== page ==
Because gaul is already taken by 狗. These are two often-used words. I
have not looked into historical phonology, but I think the literary
reading giul, and the Mandarin form jiu3, offer some clue to the
presence of a historical medial. Because 狗 is colloquial/mundane,
that's why I keep the simpler spelling for it. But one could try to go
the other way, too...
The same situation happens gail 改 and giail 解. I used to write 解 as
gyail, but now I prefer giail. In this specific case, I have one point
of support from Vietnamese 解 giải.
The presence of medial -y- or -i- makes connection with Mandarin Hanyu
Pinyin. That's the idea. It's not necessary to bust all the homophone
problems, but for often-used terms, like the two cases above, I would
think something must be done.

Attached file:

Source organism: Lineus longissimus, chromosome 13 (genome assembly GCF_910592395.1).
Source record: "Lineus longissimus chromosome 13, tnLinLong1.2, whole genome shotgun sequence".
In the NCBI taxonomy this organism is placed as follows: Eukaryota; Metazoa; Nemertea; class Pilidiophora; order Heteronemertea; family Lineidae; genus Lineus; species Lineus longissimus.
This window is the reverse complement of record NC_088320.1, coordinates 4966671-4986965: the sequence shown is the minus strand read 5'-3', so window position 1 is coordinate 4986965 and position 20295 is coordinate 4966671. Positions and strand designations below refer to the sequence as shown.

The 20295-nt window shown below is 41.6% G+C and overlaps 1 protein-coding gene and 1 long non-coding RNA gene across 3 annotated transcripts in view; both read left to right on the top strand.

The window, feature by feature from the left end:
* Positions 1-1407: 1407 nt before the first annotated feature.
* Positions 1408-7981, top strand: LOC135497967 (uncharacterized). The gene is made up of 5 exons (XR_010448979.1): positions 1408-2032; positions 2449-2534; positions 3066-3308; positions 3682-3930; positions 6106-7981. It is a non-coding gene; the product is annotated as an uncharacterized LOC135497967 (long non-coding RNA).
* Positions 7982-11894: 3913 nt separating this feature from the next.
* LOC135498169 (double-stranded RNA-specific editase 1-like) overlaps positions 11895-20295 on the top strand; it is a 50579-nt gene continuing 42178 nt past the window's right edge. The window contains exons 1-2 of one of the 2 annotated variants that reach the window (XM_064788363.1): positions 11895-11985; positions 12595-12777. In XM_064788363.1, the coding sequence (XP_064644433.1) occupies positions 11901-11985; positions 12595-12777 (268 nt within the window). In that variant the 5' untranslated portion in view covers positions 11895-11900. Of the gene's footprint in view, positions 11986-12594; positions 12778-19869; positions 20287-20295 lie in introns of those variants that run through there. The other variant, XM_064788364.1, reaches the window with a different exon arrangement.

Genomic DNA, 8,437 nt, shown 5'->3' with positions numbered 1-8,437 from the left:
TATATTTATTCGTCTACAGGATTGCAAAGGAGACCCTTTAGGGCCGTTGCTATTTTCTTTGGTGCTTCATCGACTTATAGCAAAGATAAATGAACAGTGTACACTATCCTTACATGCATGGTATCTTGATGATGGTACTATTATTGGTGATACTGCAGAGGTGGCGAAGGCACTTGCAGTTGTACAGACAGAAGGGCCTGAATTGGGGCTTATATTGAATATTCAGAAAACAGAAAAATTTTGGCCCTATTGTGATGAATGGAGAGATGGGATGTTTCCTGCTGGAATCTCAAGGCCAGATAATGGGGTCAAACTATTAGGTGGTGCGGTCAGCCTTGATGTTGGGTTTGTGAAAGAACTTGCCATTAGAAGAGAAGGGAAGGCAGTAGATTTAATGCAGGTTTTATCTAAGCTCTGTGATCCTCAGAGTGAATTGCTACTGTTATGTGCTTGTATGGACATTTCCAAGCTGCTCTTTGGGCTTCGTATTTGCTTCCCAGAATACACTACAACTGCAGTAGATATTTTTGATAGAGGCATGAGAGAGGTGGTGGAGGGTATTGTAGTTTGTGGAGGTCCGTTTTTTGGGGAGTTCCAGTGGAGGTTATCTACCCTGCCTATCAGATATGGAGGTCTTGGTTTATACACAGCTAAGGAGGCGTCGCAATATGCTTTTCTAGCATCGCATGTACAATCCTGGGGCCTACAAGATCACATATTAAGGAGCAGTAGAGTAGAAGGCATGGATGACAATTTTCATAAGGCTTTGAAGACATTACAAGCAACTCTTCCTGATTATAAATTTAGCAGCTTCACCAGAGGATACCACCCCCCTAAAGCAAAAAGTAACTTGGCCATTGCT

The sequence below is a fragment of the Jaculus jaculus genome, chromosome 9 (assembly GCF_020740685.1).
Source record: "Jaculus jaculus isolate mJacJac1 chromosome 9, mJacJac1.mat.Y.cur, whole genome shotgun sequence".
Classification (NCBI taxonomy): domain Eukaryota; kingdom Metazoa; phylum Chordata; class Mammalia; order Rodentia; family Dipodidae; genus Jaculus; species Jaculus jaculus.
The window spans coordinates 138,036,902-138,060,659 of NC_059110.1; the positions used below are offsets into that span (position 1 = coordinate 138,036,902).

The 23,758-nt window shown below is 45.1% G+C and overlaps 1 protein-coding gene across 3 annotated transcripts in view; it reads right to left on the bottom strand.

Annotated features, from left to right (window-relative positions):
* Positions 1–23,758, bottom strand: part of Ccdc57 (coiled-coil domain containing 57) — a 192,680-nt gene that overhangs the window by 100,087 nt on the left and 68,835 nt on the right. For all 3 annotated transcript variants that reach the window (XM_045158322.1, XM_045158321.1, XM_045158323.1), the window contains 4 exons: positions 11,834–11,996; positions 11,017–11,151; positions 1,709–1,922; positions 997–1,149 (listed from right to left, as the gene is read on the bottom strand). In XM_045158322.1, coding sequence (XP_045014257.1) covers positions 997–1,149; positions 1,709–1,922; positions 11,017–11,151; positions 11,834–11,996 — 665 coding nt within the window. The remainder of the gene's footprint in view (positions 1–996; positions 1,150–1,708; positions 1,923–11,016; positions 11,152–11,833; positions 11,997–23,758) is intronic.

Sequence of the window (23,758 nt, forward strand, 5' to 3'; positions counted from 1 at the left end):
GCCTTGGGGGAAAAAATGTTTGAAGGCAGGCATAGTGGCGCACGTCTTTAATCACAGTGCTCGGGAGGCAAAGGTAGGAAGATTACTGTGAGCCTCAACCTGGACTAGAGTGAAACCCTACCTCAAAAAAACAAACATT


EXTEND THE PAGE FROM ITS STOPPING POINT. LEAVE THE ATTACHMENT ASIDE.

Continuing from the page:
Personally I don't like the gy combination too much for gyaul. I have
tried gjaul, too. Any other solution? Perhaps geaul? I don't know.
It's something I still have not figured out. Gy- does not seem too
bad, as many people are familiar with gynecology, gymnastics, and the
Japanese word gyoza 餃子.
Anyway, it's best to try to find related cases to support a more
general rule... 狗 九 so far has been a tough problem to crack. I guess
if there are no further data points, leaving them both as gaul may
also be OK...